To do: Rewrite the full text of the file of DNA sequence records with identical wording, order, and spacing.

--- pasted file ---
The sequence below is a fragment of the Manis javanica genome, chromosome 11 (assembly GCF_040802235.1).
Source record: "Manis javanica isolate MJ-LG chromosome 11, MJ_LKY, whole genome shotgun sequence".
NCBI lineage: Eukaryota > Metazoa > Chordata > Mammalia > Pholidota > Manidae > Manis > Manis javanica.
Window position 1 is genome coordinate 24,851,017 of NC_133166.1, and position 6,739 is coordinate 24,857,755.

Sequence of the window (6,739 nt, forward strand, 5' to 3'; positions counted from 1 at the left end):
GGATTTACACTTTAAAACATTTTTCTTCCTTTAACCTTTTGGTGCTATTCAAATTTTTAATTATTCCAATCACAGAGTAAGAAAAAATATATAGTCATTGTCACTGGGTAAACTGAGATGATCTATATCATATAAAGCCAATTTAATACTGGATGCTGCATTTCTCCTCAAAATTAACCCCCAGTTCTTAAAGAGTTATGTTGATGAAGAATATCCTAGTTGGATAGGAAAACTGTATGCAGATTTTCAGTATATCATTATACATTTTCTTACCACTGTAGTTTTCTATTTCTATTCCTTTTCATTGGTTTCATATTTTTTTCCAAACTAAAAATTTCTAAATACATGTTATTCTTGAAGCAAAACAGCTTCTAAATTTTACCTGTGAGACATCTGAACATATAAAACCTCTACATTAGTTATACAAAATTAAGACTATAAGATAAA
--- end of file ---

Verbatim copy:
The sequence below is a fragment of the Manis javanica genome, chromosome 11 (assembly GCF_040802235.1).
Source record: "Manis javanica isolate MJ-LG chromosome 11, MJ_LKY, whole genome shotgun sequence".
NCBI lineage: Eukaryota > Metazoa > Chordata > Mammalia > Pholidota > Manidae > Manis > Manis javanica.
Window position 1 is genome coordinate 24,851,017 of NC_133166.1, and position 6,739 is coordinate 24,857,755.

Sequence of the window (6,739 nt, forward strand, 5' to 3'; positions counted from 1 at the left end):
GGATTTACACTTTAAAACATTTTTCTTCCTTTAACCTTTTGGTGCTATTCAAATTTTTAATTATTCCAATCACAGAGTAAGAAAAAATATATAGTCATTGTCACTGGGTAAACTGAGATGATCTATATCATATAAAGCCAATTTAATACTGGATGCTGCATTTCTCCTCAAAATTAACCCCCAGTTCTTAAAGAGTTATGTTGATGAAGAATATCCTAGTTGGATAGGAAAACTGTATGCAGATTTTCAGTATATCATTATACATTTTCTTACCACTGTAGTTTTCTATTTCTATTCCTTTTCATTGGTTTCATATTTTTTTCCAAACTAAAAATTTCTAAATACATGTTATTCTTGAAGCAAAACAGCTTCTAAATTTTACCTGTGAGACATCTGAACATATAAAACCTCTACATTAGTTATACAAAATTAAGACTATAAGATAAA